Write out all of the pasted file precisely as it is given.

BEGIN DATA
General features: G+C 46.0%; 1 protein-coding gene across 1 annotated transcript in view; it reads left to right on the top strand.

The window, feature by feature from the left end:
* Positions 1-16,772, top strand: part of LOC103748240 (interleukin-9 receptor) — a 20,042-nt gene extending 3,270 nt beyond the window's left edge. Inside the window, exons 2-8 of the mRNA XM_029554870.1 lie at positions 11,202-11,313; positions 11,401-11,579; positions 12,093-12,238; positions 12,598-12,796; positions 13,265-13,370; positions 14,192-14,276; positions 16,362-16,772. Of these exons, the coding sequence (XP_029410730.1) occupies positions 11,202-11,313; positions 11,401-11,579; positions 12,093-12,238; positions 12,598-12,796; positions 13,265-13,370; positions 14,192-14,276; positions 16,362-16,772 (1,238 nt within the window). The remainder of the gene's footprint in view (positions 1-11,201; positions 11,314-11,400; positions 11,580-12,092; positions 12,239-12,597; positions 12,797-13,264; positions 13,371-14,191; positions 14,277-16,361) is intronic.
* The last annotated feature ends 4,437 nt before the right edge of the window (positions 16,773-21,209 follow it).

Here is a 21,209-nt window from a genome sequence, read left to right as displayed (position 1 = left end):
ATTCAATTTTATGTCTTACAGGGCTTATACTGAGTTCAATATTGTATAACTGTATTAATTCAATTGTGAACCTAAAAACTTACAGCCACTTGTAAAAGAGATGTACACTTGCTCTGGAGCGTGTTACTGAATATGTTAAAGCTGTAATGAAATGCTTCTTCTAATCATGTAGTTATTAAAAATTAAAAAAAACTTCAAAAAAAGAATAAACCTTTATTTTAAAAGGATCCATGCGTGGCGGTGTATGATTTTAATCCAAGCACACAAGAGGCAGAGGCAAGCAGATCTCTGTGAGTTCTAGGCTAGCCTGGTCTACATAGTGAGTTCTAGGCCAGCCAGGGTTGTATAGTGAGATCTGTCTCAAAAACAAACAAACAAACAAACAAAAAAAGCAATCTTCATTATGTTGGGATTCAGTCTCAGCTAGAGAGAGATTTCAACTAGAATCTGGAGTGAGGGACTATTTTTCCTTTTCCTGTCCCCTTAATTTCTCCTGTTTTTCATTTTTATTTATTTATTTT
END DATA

General features: G+C 46.0%; 1 protein-coding gene across 1 annotated transcript in view; it reads left to right on the top strand.

The window, feature by feature from the left end:
* Positions 1-16,772, top strand: part of LOC103748240 (interleukin-9 receptor) — a 20,042-nt gene extending 3,270 nt beyond the window's left edge. Inside the window, exons 2-8 of the mRNA XM_029554870.1 lie at positions 11,202-11,313; positions 11,401-11,579; positions 12,093-12,238; positions 12,598-12,796; positions 13,265-13,370; positions 14,192-14,276; positions 16,362-16,772. Of these exons, the coding sequence (XP_029410730.1) occupies positions 11,202-11,313; positions 11,401-11,579; positions 12,093-12,238; positions 12,598-12,796; positions 13,265-13,370; positions 14,192-14,276; positions 16,362-16,772 (1,238 nt within the window). The remainder of the gene's footprint in view (positions 1-11,201; positions 11,314-11,400; positions 11,580-12,092; positions 12,239-12,597; positions 12,797-13,264; positions 13,371-14,191; positions 14,277-16,361) is intronic.
* The last annotated feature ends 4,437 nt before the right edge of the window (positions 16,773-21,209 follow it).

Here is a 21,209-nt window from a genome sequence, read left to right as displayed (position 1 = left end):
ATTCAATTTTATGTCTTACAGGGCTTATACTGAGTTCAATATTGTATAACTGTATTAATTCAATTGTGAACCTAAAAACTTACAGCCACTTGTAAAAGAGATGTACACTTGCTCTGGAGCGTGTTACTGAATATGTTAAAGCTGTAATGAAATGCTTCTTCTAATCATGTAGTTATTAAAAATTAAAAAAAACTTCAAAAAAAGAATAAACCTTTATTTTAAAAGGATCCATGCGTGGCGGTGTATGATTTTAATCCAAGCACACAAGAGGCAGAGGCAAGCAGATCTCTGTGAGTTCTAGGCTAGCCTGGTCTACATAGTGAGTTCTAGGCCAGCCAGGGTTGTATAGTGAGATCTGTCTCAAAAACAAACAAACAAACAAACAAAAAAAGCAATCTTCATTATGTTGGGATTCAGTCTCAGCTAGAGAGAGATTTCAACTAGAATCTGGAGTGAGGGACTATTTTTCCTTTTCCTGTCCCCTTAATTTCTCCTGTTTTTCATTTTTATTTATTTATTTT